January 30, 2024 | Vivian Shepard
Sipping on glasses of wine over a candle-lit dinner with my parents and splitting bottles of wine with my roommates on the floor of our college apartment are some of my newest, but most cherished, memories. However, before this past year, the mere mention of wine in conversation caused me to shut down and check out. If asked what I enjoyed about wine, I found myself at a loss for words. I grew up convinced that I needed extensive knowledge to talk about wine, let alone enjoy it. I pictured wine connoisseurs as members of a secret club that required a password.
To some extent, it can be true that some people want to keep wine complicated. Like so many other delicacies, wine is often associated with perceptions of pretentiousness. These attitudes can pressure people to act a certain way and use exclusive terminology. It can be easy to focus on the price and label, rather than the experience and how wine makes you feel.
When I first joined Compris, I knew next to nothing about wine. I felt embarrassed trying to describe what I liked and disliked. I closely listened as the team debated flavors, tannins, sensations, etc., trying to decode everything they said. Throughout the summer, I realized there's only one way to know which wines you'll actually like–and that's trial and error. The more I tasted, the more I gravitated towards certain types of wine. Dru and Ryan encouraged me to express my senses with each new wine without fear of intimidation and being “wrong.” This motivated me to talk to customers about the differences between our bottles in addition to my own preferences.
I wish I realized sooner that there are no right or wrong answers and no one's opinion is above another. Not knowing how to describe a flavor, sensation, and even emotion associated with a particular wine is part of the process. Asking as many questions as possible proved to be one of the most helpful strategies when it came to getting comfortable talking about wine. Not only do questions allow you to understand a bottle, but also appreciate the effort, skill, and terroir behind it.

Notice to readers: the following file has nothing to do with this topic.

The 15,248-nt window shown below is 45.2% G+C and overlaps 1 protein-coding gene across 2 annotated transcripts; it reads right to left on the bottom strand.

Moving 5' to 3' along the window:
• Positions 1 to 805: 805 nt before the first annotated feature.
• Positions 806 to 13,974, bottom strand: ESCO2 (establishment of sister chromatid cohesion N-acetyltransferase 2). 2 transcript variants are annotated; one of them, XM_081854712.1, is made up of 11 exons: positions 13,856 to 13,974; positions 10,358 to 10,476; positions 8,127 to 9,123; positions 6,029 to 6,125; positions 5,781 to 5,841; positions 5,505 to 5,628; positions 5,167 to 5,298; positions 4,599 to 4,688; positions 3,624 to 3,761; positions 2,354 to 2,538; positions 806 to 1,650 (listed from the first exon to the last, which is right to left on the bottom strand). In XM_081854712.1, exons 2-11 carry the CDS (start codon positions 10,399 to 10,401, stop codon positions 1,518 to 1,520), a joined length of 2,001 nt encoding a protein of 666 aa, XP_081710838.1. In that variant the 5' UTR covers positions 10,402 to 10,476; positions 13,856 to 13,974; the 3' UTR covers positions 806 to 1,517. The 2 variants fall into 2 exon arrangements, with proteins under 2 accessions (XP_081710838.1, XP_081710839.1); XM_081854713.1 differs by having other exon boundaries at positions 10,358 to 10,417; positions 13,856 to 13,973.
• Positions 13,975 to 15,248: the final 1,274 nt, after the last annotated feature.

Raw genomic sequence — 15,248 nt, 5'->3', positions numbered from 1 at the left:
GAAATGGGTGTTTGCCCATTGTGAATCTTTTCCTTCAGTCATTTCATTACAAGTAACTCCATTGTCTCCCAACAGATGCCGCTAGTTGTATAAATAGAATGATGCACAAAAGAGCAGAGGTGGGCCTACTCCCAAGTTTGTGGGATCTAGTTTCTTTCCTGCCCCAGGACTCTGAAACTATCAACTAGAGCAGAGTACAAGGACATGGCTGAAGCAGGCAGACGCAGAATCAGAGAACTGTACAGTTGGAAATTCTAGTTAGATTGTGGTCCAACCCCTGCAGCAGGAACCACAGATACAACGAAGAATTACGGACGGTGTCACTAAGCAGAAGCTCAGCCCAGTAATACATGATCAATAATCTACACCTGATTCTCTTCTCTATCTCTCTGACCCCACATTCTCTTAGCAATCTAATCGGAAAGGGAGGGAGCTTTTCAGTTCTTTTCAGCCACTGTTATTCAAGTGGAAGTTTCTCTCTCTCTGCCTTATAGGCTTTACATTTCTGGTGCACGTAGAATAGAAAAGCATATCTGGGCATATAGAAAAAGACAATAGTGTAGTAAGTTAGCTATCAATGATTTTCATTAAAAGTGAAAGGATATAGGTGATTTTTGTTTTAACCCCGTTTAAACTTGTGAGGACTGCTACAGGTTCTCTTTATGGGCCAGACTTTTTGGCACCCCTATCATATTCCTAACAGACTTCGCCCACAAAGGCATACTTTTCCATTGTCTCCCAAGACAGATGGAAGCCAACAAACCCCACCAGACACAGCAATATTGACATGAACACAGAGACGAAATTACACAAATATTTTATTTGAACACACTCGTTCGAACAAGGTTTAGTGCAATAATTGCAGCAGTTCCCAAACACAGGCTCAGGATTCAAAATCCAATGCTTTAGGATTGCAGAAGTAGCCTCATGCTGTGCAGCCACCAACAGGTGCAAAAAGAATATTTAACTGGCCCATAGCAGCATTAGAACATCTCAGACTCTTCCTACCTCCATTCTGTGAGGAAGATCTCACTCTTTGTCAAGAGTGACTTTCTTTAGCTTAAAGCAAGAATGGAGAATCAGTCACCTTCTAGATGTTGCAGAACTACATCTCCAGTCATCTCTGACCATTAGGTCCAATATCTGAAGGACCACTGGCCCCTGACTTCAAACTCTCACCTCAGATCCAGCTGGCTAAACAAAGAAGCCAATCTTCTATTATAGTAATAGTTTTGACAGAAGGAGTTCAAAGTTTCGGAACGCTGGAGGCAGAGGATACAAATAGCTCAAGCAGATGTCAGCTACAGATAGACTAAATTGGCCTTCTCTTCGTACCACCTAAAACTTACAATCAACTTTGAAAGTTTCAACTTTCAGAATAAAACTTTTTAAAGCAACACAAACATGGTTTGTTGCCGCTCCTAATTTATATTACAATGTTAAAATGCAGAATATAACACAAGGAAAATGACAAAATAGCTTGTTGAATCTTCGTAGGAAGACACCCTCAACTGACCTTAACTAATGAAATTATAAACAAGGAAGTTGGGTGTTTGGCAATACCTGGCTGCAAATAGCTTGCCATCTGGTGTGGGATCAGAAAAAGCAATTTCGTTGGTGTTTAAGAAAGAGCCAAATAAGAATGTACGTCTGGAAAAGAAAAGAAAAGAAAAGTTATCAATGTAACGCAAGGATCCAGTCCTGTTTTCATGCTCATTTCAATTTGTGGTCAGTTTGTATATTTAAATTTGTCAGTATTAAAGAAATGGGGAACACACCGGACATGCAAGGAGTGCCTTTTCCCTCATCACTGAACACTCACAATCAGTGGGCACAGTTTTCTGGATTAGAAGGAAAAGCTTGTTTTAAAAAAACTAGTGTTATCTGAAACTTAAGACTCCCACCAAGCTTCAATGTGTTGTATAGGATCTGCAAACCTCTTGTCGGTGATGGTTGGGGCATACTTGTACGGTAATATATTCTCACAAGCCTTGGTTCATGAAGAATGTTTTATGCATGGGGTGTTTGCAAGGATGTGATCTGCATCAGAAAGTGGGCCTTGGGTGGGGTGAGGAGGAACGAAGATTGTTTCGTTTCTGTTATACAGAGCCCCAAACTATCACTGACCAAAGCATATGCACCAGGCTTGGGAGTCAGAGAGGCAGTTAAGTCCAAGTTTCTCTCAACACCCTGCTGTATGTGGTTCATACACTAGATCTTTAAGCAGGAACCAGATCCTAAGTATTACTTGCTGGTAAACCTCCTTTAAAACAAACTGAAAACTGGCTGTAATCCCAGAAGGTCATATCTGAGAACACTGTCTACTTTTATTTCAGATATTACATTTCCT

Knowing that winemakers have to be passionate about the entire process, rather than the final product, makes me want to learn as much as possible. When choosing a bottle or glass, I know that asking for suggestions and explaining what I’m drawn to will always help. This is especially true when wine tasting. These people make and taste wine for a living. For the most part, they are happy to share their expertise, especially if that means giving you a pleasant experience that compels you to come back.
Engaging in conversation and even having light-hearted disagreements about wine are all part of the fun. Wine unites a community of all different levels of knowledge. Now whenever there's an occasion with wine, I look forward to picking out a bottle, especially one that will make my company happy. Over time, I’ve learned that even the most skilled winemakers and experienced wine connoisseurs had to start somewhere. The next time you try a new bottle or glass, remember to embrace the unknown with an open mind. After all, it’s just wine; it’s who you share it with that really matters.